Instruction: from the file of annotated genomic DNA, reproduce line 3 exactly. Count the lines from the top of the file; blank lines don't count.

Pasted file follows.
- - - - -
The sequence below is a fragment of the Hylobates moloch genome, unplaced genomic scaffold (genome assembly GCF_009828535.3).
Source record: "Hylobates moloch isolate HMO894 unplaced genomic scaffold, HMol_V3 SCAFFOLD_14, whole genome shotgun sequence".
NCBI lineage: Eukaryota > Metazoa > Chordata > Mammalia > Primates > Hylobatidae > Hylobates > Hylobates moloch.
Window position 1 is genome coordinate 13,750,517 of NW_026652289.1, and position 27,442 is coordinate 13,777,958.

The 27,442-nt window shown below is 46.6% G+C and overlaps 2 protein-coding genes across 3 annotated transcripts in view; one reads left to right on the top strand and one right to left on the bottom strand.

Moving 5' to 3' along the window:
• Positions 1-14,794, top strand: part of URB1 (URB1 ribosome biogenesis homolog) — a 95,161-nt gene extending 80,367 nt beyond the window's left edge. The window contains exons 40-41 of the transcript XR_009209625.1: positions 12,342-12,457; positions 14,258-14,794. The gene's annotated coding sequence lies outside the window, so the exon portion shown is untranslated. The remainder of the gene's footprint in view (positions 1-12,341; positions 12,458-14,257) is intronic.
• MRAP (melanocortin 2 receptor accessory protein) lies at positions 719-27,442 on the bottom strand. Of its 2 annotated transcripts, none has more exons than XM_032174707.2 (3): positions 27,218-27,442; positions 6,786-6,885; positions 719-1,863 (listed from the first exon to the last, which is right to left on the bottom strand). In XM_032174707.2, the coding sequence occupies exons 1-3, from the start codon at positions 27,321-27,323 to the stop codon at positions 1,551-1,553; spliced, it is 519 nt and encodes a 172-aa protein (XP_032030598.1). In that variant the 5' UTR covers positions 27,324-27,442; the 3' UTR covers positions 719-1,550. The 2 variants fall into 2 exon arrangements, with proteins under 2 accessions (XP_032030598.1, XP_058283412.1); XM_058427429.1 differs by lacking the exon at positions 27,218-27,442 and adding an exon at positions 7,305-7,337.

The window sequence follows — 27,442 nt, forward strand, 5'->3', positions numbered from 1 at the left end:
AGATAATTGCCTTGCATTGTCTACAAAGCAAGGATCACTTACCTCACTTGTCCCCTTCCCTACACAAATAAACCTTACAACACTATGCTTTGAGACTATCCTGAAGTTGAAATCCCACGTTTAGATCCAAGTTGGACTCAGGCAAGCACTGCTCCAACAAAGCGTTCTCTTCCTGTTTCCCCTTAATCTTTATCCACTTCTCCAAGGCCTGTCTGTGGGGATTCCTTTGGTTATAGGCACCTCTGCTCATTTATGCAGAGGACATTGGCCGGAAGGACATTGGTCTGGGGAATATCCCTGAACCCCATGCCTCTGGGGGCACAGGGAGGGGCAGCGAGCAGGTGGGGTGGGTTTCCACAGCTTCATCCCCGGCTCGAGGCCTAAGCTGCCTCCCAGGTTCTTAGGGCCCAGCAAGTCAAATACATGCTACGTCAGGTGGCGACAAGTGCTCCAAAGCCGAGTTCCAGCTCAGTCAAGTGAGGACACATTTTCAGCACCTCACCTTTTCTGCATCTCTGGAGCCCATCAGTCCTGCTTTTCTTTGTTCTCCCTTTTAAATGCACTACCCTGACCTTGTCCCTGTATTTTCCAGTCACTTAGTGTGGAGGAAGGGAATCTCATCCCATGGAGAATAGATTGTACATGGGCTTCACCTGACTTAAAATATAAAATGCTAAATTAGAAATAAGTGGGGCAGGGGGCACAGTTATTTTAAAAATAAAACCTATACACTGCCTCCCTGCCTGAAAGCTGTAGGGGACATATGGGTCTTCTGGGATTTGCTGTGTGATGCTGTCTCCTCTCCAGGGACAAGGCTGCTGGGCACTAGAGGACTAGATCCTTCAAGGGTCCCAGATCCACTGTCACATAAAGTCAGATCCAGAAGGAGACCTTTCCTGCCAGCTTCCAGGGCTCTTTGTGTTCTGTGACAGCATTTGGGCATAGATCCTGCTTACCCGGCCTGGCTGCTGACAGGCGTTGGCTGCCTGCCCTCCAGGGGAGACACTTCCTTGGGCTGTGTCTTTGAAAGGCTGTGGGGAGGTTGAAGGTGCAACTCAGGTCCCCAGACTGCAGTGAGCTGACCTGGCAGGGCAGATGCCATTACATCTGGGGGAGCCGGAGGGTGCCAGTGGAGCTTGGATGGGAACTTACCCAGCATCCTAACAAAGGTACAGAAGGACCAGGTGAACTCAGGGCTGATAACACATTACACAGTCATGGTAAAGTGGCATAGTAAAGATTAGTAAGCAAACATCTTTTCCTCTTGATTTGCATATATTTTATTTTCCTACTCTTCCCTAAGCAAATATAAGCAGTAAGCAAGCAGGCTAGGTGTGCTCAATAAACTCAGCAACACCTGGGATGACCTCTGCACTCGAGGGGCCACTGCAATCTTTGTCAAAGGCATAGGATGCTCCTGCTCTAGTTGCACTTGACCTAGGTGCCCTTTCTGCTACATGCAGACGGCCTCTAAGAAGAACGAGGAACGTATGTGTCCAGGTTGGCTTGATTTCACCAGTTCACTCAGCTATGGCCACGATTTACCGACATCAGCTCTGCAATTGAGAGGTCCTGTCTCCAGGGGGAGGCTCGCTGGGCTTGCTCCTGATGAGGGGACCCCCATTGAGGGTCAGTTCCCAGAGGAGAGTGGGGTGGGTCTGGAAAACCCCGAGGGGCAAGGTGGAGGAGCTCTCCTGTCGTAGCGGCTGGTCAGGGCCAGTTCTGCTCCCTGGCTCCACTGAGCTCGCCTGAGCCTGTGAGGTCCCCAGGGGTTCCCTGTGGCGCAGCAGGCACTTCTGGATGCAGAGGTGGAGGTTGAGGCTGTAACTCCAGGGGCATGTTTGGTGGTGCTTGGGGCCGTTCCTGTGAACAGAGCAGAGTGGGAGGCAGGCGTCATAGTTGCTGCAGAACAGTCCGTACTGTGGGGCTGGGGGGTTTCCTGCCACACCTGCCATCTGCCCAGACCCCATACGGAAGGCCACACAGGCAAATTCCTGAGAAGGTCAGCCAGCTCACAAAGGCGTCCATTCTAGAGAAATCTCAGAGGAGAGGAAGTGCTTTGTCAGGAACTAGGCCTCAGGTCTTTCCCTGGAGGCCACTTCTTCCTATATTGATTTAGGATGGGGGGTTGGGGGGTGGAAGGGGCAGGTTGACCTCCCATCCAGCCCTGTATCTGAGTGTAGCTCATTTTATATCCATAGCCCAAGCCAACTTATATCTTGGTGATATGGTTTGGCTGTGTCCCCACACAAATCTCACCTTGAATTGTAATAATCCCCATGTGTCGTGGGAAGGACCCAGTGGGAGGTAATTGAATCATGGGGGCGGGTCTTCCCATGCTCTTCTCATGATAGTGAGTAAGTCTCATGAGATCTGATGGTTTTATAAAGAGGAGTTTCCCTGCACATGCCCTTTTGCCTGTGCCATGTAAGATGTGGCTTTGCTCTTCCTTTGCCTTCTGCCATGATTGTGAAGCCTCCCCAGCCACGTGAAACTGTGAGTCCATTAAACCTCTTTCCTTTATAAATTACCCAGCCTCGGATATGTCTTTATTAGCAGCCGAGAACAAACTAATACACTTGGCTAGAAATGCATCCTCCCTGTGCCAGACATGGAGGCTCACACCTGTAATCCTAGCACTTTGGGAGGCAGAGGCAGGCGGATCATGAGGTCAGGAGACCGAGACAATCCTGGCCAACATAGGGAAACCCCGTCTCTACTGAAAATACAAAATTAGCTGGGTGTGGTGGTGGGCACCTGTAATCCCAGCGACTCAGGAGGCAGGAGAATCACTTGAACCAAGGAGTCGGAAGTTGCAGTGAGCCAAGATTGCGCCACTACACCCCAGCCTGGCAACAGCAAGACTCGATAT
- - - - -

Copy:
NCBI lineage: Eukaryota > Metazoa > Chordata > Mammalia > Primates > Hylobatidae > Hylobates > Hylobates moloch.